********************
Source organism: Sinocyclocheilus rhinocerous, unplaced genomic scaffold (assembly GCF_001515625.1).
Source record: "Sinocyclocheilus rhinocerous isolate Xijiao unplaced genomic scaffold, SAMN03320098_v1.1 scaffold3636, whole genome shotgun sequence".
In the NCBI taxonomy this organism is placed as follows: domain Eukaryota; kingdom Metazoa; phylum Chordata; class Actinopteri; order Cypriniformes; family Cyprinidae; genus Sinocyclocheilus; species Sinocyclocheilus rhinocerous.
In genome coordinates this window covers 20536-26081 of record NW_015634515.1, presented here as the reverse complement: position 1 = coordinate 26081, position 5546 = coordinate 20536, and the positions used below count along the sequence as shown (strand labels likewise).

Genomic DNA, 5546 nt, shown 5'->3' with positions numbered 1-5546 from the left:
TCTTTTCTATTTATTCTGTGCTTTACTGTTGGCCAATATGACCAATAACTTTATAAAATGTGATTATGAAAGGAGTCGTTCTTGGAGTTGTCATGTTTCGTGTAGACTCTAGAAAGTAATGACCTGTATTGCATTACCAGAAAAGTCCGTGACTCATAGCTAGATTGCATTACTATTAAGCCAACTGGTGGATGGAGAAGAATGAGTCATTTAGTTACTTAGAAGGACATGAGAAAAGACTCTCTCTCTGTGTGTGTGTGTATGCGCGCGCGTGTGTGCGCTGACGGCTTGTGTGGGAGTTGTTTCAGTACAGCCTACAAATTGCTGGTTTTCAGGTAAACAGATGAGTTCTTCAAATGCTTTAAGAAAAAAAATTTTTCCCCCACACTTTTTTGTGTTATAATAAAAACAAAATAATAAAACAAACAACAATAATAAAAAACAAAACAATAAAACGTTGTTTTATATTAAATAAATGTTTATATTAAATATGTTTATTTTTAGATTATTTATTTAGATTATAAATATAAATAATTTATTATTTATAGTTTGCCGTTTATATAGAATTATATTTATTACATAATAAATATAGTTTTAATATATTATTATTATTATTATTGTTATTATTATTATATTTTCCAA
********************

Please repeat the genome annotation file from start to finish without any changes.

Source organism: Sinocyclocheilus rhinocerous, unplaced genomic scaffold (assembly GCF_001515625.1).
Source record: "Sinocyclocheilus rhinocerous isolate Xijiao unplaced genomic scaffold, SAMN03320098_v1.1 scaffold3636, whole genome shotgun sequence".
In the NCBI taxonomy this organism is placed as follows: domain Eukaryota; kingdom Metazoa; phylum Chordata; class Actinopteri; order Cypriniformes; family Cyprinidae; genus Sinocyclocheilus; species Sinocyclocheilus rhinocerous.
In genome coordinates this window covers 20536-26081 of record NW_015634515.1, presented here as the reverse complement: position 1 = coordinate 26081, position 5546 = coordinate 20536, and the positions used below count along the sequence as shown (strand labels likewise).

Genomic DNA, 5546 nt, shown 5'->3' with positions numbered 1-5546 from the left:
TCTTTTCTATTTATTCTGTGCTTTACTGTTGGCCAATATGACCAATAACTTTATAAAATGTGATTATGAAAGGAGTCGTTCTTGGAGTTGTCATGTTTCGTGTAGACTCTAGAAAGTAATGACCTGTATTGCATTACCAGAAAAGTCCGTGACTCATAGCTAGATTGCATTACTATTAAGCCAACTGGTGGATGGAGAAGAATGAGTCATTTAGTTACTTAGAAGGACATGAGAAAAGACTCTCTCTCTGTGTGTGTGTGTATGCGCGCGCGTGTGTGCGCTGACGGCTTGTGTGGGAGTTGTTTCAGTACAGCCTACAAATTGCTGGTTTTCAGGTAAACAGATGAGTTCTTCAAATGCTTTAAGAAAAAAAATTTTTCCCCCACACTTTTTTGTGTTATAATAAAAACAAAATAATAAAACAAACAACAATAATAAAAAACAAAACAATAAAACGTTGTTTTATATTAAATAAATGTTTATATTAAATATGTTTATTTTTAGATTATTTATTTAGATTATAAATATAAATAATTTATTATTTATAGTTTGCCGTTTATATAGAATTATATTTATTACATAATAAATATAGTTTTAATATATTATTATTATTATTATTGTTATTATTATTATATTTTCCAA